Driving up through the state of Georgia last November was to experience a different kind of economy. In western Georgia industrial agriculture holds royal court and Cotton is king. November is the end of cotton season, and between towns and patches of forest the fields are white. Tractors tear through them at high speed, leaving a wake of naked stalks. Mysteriously this process ends with cotton bales the size of freight cars patiently awaiting pick up. They prissily wear plastic cover proclaiming farmers names, while leaking their essence at the corners. White fluff litters both sides the highway all through the state. A small sliver of unharvested stalks beckon at the edge of the road, and I jump out to pluck bolls from them and fill my shirt. They have the smell of green pecan hulls, acrid and slightly sweet.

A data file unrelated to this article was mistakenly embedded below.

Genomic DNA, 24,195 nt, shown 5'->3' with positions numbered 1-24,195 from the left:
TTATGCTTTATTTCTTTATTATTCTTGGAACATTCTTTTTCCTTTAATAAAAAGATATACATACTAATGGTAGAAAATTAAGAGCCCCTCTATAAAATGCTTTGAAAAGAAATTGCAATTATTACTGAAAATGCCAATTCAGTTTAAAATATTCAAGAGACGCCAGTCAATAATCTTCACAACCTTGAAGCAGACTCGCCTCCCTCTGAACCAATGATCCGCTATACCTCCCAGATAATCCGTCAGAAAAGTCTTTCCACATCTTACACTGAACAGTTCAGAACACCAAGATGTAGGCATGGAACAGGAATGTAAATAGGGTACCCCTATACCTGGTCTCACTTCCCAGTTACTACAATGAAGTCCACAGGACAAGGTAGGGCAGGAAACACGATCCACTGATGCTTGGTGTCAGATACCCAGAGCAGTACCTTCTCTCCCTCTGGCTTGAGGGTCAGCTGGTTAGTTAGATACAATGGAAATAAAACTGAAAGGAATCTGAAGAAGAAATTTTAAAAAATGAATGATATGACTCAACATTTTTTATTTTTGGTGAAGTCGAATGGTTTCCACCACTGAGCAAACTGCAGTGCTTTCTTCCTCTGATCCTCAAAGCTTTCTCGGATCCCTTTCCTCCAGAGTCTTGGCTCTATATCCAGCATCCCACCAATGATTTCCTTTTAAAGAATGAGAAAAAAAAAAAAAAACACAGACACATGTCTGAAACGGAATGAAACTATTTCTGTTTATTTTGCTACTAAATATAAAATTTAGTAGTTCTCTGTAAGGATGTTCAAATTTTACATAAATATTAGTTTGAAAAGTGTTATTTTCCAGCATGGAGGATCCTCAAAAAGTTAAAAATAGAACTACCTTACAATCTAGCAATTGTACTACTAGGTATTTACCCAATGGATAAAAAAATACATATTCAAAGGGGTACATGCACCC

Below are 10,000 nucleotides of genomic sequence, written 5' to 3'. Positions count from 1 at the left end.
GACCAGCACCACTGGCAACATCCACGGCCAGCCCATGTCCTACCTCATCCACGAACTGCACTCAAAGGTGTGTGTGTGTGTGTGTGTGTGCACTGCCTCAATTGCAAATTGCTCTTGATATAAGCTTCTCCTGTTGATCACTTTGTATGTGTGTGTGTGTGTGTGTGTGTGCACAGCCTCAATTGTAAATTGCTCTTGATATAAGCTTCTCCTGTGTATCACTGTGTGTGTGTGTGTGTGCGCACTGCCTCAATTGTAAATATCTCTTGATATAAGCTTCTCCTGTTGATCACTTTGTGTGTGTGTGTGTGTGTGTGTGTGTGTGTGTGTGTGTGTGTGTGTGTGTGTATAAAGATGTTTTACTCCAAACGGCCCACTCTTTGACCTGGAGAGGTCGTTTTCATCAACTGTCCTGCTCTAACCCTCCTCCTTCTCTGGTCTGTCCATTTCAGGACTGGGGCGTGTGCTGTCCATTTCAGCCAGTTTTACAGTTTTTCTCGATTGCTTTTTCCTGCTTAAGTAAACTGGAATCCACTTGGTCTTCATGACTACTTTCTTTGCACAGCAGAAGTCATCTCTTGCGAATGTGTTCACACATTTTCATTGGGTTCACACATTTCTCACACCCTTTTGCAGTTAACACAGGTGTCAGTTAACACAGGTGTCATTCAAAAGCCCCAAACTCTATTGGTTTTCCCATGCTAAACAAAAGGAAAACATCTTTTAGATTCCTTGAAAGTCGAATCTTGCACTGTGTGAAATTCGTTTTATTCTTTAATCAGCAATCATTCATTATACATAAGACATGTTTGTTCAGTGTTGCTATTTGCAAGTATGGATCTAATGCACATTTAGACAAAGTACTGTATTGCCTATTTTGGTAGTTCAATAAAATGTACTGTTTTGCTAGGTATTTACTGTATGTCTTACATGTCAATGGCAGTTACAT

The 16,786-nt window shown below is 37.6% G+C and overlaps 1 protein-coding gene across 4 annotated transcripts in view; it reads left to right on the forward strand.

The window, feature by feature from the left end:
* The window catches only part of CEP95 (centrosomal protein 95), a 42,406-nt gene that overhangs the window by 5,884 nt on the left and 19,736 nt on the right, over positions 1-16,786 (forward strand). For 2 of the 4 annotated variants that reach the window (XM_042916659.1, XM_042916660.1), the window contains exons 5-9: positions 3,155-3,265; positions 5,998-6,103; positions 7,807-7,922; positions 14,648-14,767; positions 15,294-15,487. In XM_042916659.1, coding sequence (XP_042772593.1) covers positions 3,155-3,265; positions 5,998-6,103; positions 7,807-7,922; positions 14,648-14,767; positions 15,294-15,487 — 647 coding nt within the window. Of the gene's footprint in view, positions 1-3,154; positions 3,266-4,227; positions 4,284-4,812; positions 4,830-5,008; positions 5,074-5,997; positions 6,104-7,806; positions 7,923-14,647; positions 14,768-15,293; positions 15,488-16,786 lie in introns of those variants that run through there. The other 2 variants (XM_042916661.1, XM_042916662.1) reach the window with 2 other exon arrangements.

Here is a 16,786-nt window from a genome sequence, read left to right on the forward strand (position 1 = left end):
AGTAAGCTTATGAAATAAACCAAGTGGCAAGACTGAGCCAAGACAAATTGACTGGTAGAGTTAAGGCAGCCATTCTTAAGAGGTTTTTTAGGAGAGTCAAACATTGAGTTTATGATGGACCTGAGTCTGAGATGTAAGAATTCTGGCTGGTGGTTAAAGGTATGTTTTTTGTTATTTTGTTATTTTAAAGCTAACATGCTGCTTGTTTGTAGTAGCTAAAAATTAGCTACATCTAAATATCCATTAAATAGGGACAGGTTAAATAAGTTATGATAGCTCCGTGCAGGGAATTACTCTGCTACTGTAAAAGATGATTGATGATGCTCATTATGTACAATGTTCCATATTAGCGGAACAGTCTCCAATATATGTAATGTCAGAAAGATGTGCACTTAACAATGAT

My dad used to pronouce "Oh lordy pick a bale of cotton" after a hard day landscaping another client's yard, and it's not till I get home with my meager cotton pickings that I look up the song sung by slaves and then by Leadbelly in 1945. ( I watched that video at least four times, with my mouth hanging open, it's beautiful: the video's color, his singing, playing a twelve string guitar, his educational spoken bit right at the beginning, there's joy and desperation and sadness and family running all through it.)The bolls sat for weeks in a corner of my studio, the husks turning brown and exploding in white puffs on the floor. Pick them up and mining for seeds is the game. Each boll has three or four sections similar to an orange made up of tightly packed fibers huddled around as many as eight or more seeds. There are three parts used from the cotton plant: the inch long fibers that pull away from the seed fairly easily are used for spinning into cloth, the short fibers still attached to the seed are called linters, which are used for making paper and the seed itself is pressed for oil. Many cotton handspinners insist you must pick out the seeds and vegetable matter and card them on very fine carders (cat combs work well) lay little sections side by side and roll them around a pencil to make cotton punis. A few drop spindle users spin off the seed itself. The former method seems a little tedious and so I have been following the latter using a supported spindle I made from a wooden toy wheel and a dowel. Though this method is hard to get a perfectly even or thicker thread, the feel of the cotton pulling in tiny pop pop from the seed under my fingers is satisfying. Five of the seeds I have spun in this way are the ones growing in my garden now, the first bloomed yesterday a small cream hibiscus flower that today closed and blushed a shade of purple while tiny skeins of cotton thread await the next transformation.